Showing posts with label Manny Ramirez. Show all posts
Showing posts with label Manny Ramirez. Show all posts

Sunday, September 20, 2009

Milton Bradley Screws Himself Over Again



Must be what the kids call a "character flaw" or something:
Milton Bradley's season is finished. Perhaps his days with the Chicago Cubs are, too.

The Cubs suspended their volatile outfielder for the rest of the season Sunday, one day after he criticized the team in a newspaper interview.

Bradley was disciplined for conduct detrimental to the team. General manager Jim Hendry said he decided to send Bradley home after learning of the player's remarks in the (Arlington Heights) Daily Herald of Illinois. Bradley, scratched from Saturday's lineup with a sore left knee, was quoted as saying "you understand why they haven't won in 100 years here."

Bradley has two years remaining on a three-year, $30 million contract that he signed as a free agent last offseason. Hendry said he doesn't know if the relationship can be salvaged.

"The last few days became too much for me to tolerate," Hendry said. "I just decided late last night that's what I was going to do, and I didn't give it a lot of thought what's going to transpire moving forward."

There's nothing wrong with going out and paying too much money for a head case--Manny Ramirez suddenly felt a breeze on his shoulder and when he reached up to touch his ear, he drew his hand back immediately, feeling the hot burn of being mentioned by the one millionth sports fan/blogger/lameass who notes his tendency to be an overpaid head case from time to time. You have to try to get one who will help your team. That's the tricky part, and there are a lot of teams who would have pulled the trigger on Bradley, hence his ridiculous salary.

A large part of the problem stems from the fact that Bradley cannot cope with being a professional baseball player:
In the newspaper story, Bradley also was quoted as saying the team did not have a "positive environment." He said he didn't know if he'd be back next season.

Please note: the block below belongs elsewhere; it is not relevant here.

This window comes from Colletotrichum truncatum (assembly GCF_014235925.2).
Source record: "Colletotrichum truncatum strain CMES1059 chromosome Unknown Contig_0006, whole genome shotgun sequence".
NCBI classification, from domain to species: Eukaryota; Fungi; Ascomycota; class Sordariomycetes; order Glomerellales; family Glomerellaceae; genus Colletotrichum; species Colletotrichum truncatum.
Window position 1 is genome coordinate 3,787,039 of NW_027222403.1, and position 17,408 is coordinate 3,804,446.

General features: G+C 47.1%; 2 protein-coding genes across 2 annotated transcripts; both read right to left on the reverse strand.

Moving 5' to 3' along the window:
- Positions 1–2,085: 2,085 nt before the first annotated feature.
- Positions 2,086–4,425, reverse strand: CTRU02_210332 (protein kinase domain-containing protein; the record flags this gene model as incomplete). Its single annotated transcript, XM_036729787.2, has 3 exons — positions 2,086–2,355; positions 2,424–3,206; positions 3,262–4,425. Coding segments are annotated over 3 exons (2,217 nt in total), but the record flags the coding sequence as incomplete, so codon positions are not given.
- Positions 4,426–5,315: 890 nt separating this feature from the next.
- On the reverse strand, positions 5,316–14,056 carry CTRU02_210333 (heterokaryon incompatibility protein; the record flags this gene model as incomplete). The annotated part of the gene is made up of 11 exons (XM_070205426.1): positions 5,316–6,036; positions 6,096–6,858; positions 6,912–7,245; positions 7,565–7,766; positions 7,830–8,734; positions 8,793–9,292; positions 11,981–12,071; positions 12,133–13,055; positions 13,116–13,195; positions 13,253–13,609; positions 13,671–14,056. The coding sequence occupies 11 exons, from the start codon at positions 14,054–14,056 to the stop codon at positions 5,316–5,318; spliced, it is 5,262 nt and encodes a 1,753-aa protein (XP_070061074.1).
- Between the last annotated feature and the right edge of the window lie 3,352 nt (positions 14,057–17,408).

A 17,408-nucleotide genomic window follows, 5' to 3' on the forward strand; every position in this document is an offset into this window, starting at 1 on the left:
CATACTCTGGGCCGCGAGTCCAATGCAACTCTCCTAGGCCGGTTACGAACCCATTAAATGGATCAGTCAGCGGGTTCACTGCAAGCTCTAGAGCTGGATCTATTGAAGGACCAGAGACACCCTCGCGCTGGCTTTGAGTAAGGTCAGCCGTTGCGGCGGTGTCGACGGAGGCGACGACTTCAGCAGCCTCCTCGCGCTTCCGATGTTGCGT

"I need a stable, healthy, enjoyable environment," Bradley told the newspaper. "There's too many people everywhere in your face with a microphone asking the same questions repeatedly.

"Everything is just bashing you. It's just negativity."

It's as if he's a babe in the woods, isn't it? He needs to be coddled and kissed and treated like something he is not, which is valuable and essential for a team to win. The Cubs are, pretty much, done for the season anyway. They are 8.5 back in the wild card and are looking up at the Cardinals, who have a commanding 11 game lead in the division.

Bradley was a piece that didn't fit. But for a few business moves here and there, he'd be imploding somewhere else. The Cubs will be fine--the best thing they can do is hang on to Lou Piniella. Any manager that can get to September with Milton Bradley without killing him outright is a man who can handle the game of baseball.

Monday, September 7, 2009

Manny Ramirez Keeps the Dodgers Rolling



Sure, they all hate Manny. But Manny is getting it done:
Manny Ramirez played only 2 1/2 innings of the Dodgers' 7-2 victory in Arizona today, but what a 2 1/2 innings they were.

He hit a solo home run that started a three-run second inning for the Dodgers, who last scored more than two runs in an inning on Aug. 29.

He struck out in the third inning, threw his bat in apparent displeasure and was thrown out of the game by home plate umpire Doug Eddings.

The ejection was the second of the season for Ramirez and the sixth of his career.

The Dodgers were ahead 3-0 at the time of his ejection and increased their lead to 4-0 when Ronnie Belliard hit a home run in the fourth inning.

How is it that a premiere hitter in Major League Baseball with as ugly of a reputation as Ramirez can rack up only his sixth career ejection after 16 seasons in the Major Leagues? He has 543 home runs as of tonight, and is 20 hits shy of 2,500. Is he a lock to hit 600 home runs and get 3,000 hits? I would say that he's definitely a lock to do both if he can play four or five more years, and at 37, that's not a guarantee, of course, but it would certainly be an amazing (yet steroids-tainted) career, nonetheless.

Somehow, Manny is still thriving, long after the time when he should have been ridden out of baseball on a rail.